A new survey by Futurenautics & Vodafone on near shore connectivity, that surveyed more than a hundred ship operators and suppliers, representing 6,000 ships, highlights the untapped potential for 4G/LTE connectivity.
In recent years, the commercial shipping industry has had to come to terms with a variety of external pressures, from environmental concerns and Globalisation 4.0 to new technologies and increasing digitalisation, which all have placed additional burdens on the sector’s ability to grow and prosper. In order to realise operational efficiencies, many ship operators are in the process of digitalising their processes, and as the amount of data that is transmitted to and from ships continues to grow, connectivity is increasingly important.
Cover: Near Shore Connectivity whitepaper.
Until now, the high cost, and limited bandwidth, of satellite ship-to-shore connectivity has been a barrier to the widespread adoption of technology. However, the research shows that nearly 90% of all data generated on board never leaves the ship, which means operators are losing out on valuable insight and analytics that could improve performance and efficiency. Equally, nearly half (42%) of the data that is sent ashore is not time-sensitive, only needing to be shared once a week or once every voyage.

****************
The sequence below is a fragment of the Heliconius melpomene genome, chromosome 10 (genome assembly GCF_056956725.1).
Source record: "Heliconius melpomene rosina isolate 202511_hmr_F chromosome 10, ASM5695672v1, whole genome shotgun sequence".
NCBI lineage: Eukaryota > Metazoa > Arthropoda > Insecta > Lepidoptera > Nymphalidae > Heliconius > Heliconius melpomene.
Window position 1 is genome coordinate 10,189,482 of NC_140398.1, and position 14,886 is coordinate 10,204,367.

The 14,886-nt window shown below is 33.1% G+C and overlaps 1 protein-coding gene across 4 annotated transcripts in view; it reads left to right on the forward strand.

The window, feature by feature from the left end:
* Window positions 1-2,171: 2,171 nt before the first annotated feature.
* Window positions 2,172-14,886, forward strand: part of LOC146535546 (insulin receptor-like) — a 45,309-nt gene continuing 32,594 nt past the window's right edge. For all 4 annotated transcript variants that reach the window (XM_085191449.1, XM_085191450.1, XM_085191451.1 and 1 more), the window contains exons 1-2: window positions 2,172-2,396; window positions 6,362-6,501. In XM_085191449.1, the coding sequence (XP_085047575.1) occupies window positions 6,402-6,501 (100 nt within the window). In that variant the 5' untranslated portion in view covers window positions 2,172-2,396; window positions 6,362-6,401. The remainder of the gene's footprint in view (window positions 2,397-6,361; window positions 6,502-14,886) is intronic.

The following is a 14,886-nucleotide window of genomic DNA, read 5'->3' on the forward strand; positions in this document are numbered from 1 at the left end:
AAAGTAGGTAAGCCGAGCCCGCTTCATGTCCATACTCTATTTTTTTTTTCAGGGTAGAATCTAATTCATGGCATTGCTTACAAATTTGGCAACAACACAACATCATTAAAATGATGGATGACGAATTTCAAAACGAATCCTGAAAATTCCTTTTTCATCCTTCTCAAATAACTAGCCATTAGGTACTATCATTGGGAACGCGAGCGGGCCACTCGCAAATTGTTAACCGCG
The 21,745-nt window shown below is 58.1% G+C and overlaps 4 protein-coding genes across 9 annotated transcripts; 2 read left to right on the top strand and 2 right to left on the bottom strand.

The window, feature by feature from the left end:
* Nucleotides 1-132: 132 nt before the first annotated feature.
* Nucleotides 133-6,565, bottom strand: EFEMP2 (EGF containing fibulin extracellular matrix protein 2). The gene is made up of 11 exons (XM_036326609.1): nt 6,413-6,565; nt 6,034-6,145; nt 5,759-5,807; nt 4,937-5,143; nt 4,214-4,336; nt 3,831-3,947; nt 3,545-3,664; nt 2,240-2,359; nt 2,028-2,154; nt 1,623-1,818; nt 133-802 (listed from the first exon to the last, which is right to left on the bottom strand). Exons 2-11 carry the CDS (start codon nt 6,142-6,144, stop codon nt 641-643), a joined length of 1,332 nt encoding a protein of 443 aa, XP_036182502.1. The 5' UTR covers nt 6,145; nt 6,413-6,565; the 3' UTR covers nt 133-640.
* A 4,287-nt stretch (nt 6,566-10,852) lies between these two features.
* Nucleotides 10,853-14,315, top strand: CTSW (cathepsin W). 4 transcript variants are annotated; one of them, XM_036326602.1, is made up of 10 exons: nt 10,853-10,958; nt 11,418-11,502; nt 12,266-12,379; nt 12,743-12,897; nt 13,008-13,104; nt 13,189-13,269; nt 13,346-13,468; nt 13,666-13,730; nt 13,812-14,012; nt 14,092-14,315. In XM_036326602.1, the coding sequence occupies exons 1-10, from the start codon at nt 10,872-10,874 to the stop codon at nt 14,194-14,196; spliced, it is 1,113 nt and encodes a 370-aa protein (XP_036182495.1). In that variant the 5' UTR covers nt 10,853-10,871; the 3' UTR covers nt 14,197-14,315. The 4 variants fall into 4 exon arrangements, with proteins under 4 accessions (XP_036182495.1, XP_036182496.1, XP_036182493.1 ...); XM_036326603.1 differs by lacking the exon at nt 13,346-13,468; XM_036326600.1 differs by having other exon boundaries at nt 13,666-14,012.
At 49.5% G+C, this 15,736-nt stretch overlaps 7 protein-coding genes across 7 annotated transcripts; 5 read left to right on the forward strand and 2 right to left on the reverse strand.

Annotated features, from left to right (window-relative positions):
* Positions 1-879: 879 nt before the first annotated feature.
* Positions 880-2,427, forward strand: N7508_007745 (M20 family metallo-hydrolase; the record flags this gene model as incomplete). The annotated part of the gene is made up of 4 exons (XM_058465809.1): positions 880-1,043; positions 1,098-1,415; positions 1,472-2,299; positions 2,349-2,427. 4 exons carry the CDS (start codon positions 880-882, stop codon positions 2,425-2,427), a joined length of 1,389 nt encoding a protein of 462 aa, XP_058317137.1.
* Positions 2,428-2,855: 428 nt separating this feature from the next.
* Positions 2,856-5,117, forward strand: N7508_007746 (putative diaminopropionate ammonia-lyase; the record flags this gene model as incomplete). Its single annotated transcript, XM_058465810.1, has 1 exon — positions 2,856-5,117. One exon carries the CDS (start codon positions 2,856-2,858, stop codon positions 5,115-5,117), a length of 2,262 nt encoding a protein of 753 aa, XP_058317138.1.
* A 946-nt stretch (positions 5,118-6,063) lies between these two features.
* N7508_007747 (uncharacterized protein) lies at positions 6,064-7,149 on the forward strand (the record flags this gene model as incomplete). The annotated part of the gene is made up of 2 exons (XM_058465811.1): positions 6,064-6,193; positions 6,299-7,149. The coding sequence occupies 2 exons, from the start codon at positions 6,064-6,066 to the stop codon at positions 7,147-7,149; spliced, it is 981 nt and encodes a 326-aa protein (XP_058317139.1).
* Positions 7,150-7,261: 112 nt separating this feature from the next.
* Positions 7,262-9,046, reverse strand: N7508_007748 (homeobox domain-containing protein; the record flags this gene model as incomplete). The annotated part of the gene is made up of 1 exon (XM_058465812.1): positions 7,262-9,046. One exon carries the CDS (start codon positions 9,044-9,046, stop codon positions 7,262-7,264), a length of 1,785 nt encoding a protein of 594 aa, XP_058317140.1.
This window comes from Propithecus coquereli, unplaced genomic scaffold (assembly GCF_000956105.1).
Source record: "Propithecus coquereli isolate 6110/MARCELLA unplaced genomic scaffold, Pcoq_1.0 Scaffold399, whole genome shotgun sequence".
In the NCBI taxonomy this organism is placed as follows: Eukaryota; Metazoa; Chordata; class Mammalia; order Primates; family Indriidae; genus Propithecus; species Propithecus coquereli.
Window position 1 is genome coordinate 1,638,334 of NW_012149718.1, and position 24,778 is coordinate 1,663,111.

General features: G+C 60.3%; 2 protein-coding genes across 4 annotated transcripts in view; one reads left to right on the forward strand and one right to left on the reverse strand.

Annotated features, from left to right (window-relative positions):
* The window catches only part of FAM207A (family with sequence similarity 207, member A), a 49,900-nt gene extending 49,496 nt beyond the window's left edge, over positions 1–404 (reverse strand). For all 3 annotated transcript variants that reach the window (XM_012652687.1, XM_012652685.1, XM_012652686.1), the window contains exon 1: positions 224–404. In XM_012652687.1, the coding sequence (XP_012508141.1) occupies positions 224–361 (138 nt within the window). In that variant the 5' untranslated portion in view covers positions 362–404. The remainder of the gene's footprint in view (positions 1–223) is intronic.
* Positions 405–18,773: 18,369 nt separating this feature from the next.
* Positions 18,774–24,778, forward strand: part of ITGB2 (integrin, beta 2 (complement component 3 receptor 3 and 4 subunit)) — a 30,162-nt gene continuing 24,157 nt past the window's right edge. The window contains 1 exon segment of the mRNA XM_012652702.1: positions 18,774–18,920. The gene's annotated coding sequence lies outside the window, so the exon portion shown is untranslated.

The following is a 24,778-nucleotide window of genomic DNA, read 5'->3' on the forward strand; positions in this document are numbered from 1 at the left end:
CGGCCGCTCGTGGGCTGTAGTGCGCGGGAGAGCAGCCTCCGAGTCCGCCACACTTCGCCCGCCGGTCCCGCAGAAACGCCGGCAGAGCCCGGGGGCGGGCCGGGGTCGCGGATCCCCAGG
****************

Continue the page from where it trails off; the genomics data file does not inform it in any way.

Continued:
Whilst there is no 4G reception in the middle of the ocean, a ship spends 60% of its time in port or coastal waters where it would be within reach of a mobile connection. Near-shore 4G networks could be used while in port or coastal waters or providing a cost-effective way of access under-utilised data.
The survey recognises that satellite connectivity is and will remain the primary solution in shipping, as it is the best option for deep-sea operations and emergency communications. However, to date, 4G has been largely been overlooked as a complementary service that can deliver real benefits to both ship operations and crew welfare. With 38% of ships already fitted with 4G/LTE solutions there is significant scope to extend maritime connectivity using 4G/LTE to complement satellite networks. Currently, the majority of the 4G solutions used on-board ships have been fitted to reduce overall communication costs, provide a backup to existing satellite solutions or crew connectivity, rather than to transmit operational data back to shore.
Today 4G/LTE delivers lower hardware investment, higher speeds, unlimited capacity and less latency than satellite. As the industry move toward an autonomous, interconnected digital future, vessels will be increasingly reliant on both satellite and LTE bandwidth.
Source: Hellenic Shipping News.